On December 29, 2022, renowned Japanese architect Arata Isozaki died at his home on Japan's southern island Okinawa. He was 91.
Born in Oita on July 23, 1931, Isozaki was one of the most influential architects in Japan and one of the most well-known architects of the panorama of contemporary architecture.
Through his critical writings, and as a jury member for important architecture competitions, he has played a significant role in bringing to realization the concepts of young architects around the world.
Isozaki won the Pritzker Architecture Prize, internationally the highest honour in the field, in 2019. He was known as a post-modern giant who blended the culture and history of the East and the West in his designs.
Check these 8 facts that shaped the work of Arata Isozaki.
1. Isozaki worked under Kenzo Tange before establishing his own firm in 1963.
Isozaki graduated from the Department of Architecture in the Faculty of Engineering at the University of Tokyo in 1954, and began his career with an apprenticeship under the guidance of 1987 Pritzker Prize Laureate Kenzo Tange. He established Arata Isozaki & Associates in 1963, after the Allied occupation when Japan had regained its sovereignty and was seeking physical rebuilding amidst political, economic and cultural uncertainty from the decimation of WWII.
2. The Second World War had an important influence on his early vision of architecture.
Arata Isozaki (1931-2022) was born in Ōita, Island of Kyushu, Japan prior to the onset of World War II. He was 14 years old when Hiroshima and Nagasaki were bombed, and builds with the theory that while buildings are transitory, they should please the senses of the users presently passing through and around them. “When I was old enough to begin an understanding of the world, my hometown was burned down. Across the shore, the Atomic bomb was dropped on Hiroshima, so I grew up near ground zero. It was in complete ruins, and there was no architecture, no buildings and not even a city. Only barracks and shelters surrounded me. So, my first experience of architecture was the void of architecture, and I began to consider how people might rebuild their homes and cities.”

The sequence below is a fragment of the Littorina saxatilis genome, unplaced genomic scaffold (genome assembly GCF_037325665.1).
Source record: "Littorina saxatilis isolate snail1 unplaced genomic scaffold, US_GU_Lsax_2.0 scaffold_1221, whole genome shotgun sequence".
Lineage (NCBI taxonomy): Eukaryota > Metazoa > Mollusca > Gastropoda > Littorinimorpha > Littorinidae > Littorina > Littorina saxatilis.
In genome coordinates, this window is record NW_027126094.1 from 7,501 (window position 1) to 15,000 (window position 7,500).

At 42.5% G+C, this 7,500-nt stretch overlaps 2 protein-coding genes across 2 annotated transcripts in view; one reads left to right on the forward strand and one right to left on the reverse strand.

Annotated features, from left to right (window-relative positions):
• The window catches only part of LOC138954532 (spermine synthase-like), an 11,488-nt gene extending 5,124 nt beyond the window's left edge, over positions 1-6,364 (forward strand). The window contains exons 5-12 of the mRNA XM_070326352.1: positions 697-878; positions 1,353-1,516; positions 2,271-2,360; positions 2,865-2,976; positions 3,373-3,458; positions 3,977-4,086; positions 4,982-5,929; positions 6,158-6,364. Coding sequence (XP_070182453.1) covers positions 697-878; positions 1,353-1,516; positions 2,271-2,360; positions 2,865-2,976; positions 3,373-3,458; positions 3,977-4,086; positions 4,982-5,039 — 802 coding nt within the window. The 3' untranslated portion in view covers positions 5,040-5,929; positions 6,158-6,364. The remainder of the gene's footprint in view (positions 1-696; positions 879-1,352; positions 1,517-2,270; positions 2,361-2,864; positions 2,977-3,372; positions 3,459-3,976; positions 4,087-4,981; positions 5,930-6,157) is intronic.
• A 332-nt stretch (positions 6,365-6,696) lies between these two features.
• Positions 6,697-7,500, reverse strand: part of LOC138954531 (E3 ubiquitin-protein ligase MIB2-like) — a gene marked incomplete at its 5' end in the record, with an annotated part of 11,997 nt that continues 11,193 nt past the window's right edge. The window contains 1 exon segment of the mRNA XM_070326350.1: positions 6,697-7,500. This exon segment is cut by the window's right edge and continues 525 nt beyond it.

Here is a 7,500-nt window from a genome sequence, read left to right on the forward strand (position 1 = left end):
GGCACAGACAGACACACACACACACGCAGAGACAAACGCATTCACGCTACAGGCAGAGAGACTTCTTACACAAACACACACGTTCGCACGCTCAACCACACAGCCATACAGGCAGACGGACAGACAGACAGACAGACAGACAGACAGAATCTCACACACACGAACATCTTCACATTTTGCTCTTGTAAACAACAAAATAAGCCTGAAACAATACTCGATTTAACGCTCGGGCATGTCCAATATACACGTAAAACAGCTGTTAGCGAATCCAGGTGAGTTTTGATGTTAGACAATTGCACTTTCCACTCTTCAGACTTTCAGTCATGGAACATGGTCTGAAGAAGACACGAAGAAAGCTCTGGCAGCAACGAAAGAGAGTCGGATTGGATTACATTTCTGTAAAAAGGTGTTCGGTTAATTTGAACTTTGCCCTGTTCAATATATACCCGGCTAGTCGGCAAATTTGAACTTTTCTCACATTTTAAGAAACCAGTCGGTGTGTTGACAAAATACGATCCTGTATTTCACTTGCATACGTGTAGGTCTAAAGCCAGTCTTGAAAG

3. Isozaki was a member of the first generation of juries of the Pritzker Prize
He was appointed to the first Pritzker Prize Jury in 1979, and continued on as a member for five additional years.
Photo: © GianAngelo Pistoia, https://commons.wikimedia.org/wiki/User:GianAngelo_Pistoia
4. Isozaki included in his work the concept of 'Ma'
The concept of ma, or space‐time, is a commonplace in Japanese culture, but its role as the informing element of all architecture and design, with an influence on all phases of life, is quite alien to the Western mind. For the Japanese, space is measured by intervals, or distances, by the dimensions around its edges rather than by the void inside. Space starts as the distance between two points before it becomes, for example, a room, or a house, or anything else.
5. He designed a robot
Arata Isozaki designed a 'Demonstration Robot' for the 1970 Osaka Expo, housed under Kenzo Tange's Festival Plaza space frame.
The two heads of the robot worked as control rooms, one of them receiving external data and sending it to the next one, which sent instructions to emit smoke, smells, light, and sounds. The robot's body would rise and its base would then become a performance stage.
6. In 2005, Arata Isozaki founded the Italian branch of his office, Arata Isozaki & Andrea Maffei Associates.
Arata Isozaki (Oita, 1931) and Andrea Maffei (Modena, 1968) first met in 1997 when Maffei moved from Florence to Tokyo to work with the Japanese master.
Arata Isozaki & Andrea Maffei Associati was founded in Milan in 2005 as a laboratory for architecture that would rethink and redesign urban neighbourhoods in the most important Italian cities.
7. Isozaki has built more than 100 architectural projects in 6 decades
Together with the firm he built more than 6 decades ago, Isozaki has produced the work of more than 100 buildings erected in Asia, Europe, North America, the Middle East and Australia. Most of Isozaki's works not only emphasize his aesthetics, but are also solutive and specific to the political, social, and cultural context of the client concerned.
8. His works also include philosophy, visual art, film and theater.
Isozaki's work was always interdisciplinary: in addition to architecture and urban design, he worked on the design of graphics, fashions, furniture and set design as well as writer and collaborator with artists.
Arata Isozaki; Domus: La Casa del Hombre, photo courtesy of Hisao Suzuki
Cover photo: Courtesy of © citylife.it